Dammy Akintade is a physically challenged gospel musician. Recently, the pictures of his wedding ceremony went viral because of their peculiarity. After the pictures went viral, some Nigerians reacted to them negatively. In response to these negative comments from people, Akintade decided to shun the naysayers by emphasising that his wife married him out of love and not because of any material possession. In this interview, he tells the story of some of the challenges he faced before he met and married his wife.
When did you start singing professionally?
I started about 15 years ago. I get invited to minister in churches.
Aside from being a gospel musician, what else do you do?
I am a graphics designer, a content creator and a web administrator.
How did you lose the use of your legs?
It happened when I was young. I wasn’t able to get a proper polio vaccination. The main source of my disability is polio.
Tell us some of the challenges that you have experienced because of your disability.
One major challenge that I have had to deal with is accessibility and social inclusion. Most of the public buildings and facilities’ in Nigeria are not accessible to people living with disabilities. Also, some people believe that people who are disabled are beggars.
Didyoueveraskyourparentswhypoliosingled you out from all of their children?
Yes, I was always inquisitive. I used to ask them but I am happy that I have a strong support system in them.
When it comes to disability and relationships, being discriminated against is inevitable. Before you finally met your wife, did you have challenges in some of your past relationships?
Even people who have functioning legs have challenges with their relationships. It is normal for people to face challenges. I have been rejected by some girls before; some parents discouraged their daughters from marrying me because of my physical challenge. I am a very social person, so ladies were always around me but when I try to take the friendship to the next stage, they discontinue. I have been in several relationships before I met my wife and a few of them did not work out because of my disability.
Is there anyone in particular that really hurt you?
Yes, one of them was very painful. But later on, I found out that she wasn’t a responsible person. She had another man other than me. It took a while for me to recover, but I moved on.
How did you meet your wife?
My wife was never my girlfriend, we met in church. I was a music leader in the church so she was under my leadership. She was the only single lady in my team. She was like a friend and sister to me; she was never my girlfriend. When I was coming out of heartbreak, I figured that I had to settle down, so without looking further, she came to my mind. I considered the fact that she understood my purpose in life. I had to ask her about her opinion on marrying someone with a disability. When I asked her, she told me that she would pray about it, after a while she accepted and we got married. There was no courtship between us.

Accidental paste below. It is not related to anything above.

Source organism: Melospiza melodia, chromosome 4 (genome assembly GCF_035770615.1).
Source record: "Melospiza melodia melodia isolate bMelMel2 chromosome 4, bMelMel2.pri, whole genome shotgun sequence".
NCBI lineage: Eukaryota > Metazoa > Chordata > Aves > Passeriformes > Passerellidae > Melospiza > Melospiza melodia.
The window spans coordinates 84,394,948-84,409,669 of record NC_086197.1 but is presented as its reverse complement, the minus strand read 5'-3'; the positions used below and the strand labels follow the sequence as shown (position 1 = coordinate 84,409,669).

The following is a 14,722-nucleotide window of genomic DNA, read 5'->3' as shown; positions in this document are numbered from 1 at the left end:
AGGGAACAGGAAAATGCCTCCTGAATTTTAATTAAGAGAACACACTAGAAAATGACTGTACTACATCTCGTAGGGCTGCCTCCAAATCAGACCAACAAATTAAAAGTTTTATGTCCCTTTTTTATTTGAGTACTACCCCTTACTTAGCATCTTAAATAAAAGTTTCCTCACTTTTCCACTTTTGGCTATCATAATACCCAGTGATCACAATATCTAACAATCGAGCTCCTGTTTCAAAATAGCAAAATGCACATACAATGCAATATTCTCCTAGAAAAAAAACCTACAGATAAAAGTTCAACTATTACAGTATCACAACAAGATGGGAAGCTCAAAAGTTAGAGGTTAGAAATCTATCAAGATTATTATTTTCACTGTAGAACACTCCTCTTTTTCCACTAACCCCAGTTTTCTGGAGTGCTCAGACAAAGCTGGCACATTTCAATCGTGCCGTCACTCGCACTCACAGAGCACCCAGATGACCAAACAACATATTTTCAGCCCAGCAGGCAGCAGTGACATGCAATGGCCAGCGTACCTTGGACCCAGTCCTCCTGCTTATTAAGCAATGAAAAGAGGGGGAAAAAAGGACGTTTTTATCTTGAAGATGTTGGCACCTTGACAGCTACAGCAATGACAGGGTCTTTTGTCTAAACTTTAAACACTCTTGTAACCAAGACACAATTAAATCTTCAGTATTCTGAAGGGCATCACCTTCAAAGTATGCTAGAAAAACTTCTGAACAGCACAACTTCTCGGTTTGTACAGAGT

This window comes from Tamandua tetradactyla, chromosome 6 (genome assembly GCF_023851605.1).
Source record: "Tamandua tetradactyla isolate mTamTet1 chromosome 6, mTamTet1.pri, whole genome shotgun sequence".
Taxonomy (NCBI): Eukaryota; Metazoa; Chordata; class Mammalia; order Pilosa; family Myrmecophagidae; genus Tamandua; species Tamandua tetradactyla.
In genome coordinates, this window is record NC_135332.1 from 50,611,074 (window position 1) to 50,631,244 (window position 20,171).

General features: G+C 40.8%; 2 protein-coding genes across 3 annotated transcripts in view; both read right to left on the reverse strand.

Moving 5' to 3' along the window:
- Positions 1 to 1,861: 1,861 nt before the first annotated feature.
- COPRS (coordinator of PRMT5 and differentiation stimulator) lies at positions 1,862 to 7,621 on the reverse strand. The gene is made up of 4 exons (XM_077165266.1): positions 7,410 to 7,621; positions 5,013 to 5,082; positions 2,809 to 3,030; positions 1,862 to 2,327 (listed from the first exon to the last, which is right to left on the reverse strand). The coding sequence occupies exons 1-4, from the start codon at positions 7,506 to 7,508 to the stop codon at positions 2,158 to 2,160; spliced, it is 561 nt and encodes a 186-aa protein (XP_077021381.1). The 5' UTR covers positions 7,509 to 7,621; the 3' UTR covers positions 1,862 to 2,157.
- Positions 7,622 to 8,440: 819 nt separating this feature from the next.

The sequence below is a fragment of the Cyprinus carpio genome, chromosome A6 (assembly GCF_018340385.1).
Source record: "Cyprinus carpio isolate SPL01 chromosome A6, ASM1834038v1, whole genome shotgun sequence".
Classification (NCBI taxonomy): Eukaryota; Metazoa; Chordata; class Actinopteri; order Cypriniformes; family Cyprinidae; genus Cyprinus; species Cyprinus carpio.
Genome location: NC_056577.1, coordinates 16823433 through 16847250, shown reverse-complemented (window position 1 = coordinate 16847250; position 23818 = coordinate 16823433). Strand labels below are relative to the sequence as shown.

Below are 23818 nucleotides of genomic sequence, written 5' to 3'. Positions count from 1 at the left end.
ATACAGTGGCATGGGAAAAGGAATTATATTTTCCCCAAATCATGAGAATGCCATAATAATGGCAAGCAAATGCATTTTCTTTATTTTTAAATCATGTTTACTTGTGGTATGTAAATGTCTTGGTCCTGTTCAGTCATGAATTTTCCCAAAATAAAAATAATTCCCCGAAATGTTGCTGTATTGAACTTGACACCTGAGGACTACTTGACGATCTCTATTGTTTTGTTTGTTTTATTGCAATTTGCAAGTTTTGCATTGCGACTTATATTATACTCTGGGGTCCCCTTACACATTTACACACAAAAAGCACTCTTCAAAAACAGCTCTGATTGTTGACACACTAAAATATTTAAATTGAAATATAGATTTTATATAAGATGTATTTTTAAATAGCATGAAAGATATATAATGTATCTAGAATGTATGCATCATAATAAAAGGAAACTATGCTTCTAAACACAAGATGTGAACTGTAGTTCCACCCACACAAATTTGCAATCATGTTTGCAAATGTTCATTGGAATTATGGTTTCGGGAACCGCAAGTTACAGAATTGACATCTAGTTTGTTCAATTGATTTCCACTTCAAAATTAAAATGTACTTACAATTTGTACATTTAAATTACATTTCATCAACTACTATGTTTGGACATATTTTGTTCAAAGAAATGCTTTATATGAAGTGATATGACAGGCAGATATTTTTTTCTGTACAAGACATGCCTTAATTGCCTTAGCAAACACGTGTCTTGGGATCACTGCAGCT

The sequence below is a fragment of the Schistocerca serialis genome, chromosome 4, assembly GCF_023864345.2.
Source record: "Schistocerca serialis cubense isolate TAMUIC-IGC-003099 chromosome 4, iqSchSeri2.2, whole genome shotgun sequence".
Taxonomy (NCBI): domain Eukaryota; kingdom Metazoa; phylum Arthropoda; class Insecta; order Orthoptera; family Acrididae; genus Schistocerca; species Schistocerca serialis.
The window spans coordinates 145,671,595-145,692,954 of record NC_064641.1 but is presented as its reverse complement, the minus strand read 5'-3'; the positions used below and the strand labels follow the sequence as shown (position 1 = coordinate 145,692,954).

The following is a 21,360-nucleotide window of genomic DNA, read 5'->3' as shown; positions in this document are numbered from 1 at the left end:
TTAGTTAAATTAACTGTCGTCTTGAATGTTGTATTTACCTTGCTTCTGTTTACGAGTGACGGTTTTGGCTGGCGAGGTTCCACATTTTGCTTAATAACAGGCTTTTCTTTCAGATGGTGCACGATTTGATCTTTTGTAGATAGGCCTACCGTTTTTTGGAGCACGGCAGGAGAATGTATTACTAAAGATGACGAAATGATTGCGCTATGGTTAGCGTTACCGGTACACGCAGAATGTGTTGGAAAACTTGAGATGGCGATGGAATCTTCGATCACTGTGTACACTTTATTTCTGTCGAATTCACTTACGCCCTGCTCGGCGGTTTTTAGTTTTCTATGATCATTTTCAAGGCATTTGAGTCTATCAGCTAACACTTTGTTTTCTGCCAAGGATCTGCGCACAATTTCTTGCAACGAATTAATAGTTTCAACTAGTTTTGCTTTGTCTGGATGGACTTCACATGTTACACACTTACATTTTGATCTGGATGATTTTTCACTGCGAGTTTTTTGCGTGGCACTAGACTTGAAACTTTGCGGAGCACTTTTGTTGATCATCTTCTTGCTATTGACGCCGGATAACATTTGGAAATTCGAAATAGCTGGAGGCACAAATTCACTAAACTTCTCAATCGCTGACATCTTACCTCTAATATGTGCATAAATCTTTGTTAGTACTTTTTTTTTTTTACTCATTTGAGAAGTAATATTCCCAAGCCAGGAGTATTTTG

What inspired you to counter what people were saying about your marriage?
When the pictures of my wedding went viral, a lot of social media users said all sorts of things about my marriage. I am not really bothered about what they said but I had to address that particular speculation about my wife marrying me because of money. The reason why I did this is that I didn’t want them to poison the minds of other people who may want to marry people who are living with a disability. Some of them were insinuating that she married me because she didn’t have a choice.
How did you feel when you saw this negative comment?
I was actually happy because I saw it as an opportunity to correct the mindset of the naysayers. I saw it as an opportunity to add value. I was not moved at all. My wife wasn’t moved also because she has dealt with comments like that in the past. She has faced the toughest hurdle of dealing with negative comments from family and friends.
Did you have challenges with your in-laws accepting you initially?
Yes, I did, it was like a battle. I went through a lot to get my beautiful wife. At some point, I even told her not to worry about the relationship anymore. I wanted to break-up but she didn’t oblige. She insisted and emphasised that it had to be me. At some point, her parents warned me to stay away from their daughter, coupled with the fact that I am Yoruba and she is Igbo and she is the first daughter. They told me to stop calling them; they even wanted her to relocate from where she was. Her mother accepted me before her father but she couldn’t make any decision without her husband. Eventually, I had to face my fears by paying her parents a visit. When they saw me, her father accepted me and he gave his blessings. It was miraculous, it can only be God.
How did you feel after this?
I thought I was dreaming.
Based on your experience, what advice do you have for people living with a disability?
My advice is that they should have a positive mindset about themselves. Identity is very important. The way you see yourself is the way others see you. I only accept the term physically challenged in official settings. I don’t think I am physically challenged. Also, they should strive to become a better version of themselves every day. I have a passion to empower people with disabilities. I have plans to establish an NGO to achieve this goal.
You planned your wedding during Covid-19, how did this affect your ceremony?
COVID-19 was a blessing in disguise; it reduced the amount of money I spent. My wife wanted a simple wedding as well.
You are Yoruba and your wife is Igbo, how has married life been for you?
It has been exciting; we are getting to know each other better. Being married to an Igbo lady is awesome, it has been fun. My wife understands a bit of Yoruba. The food aspect is also interesting; the Igbo culture has a variety of soups compared to the Yoruba culture.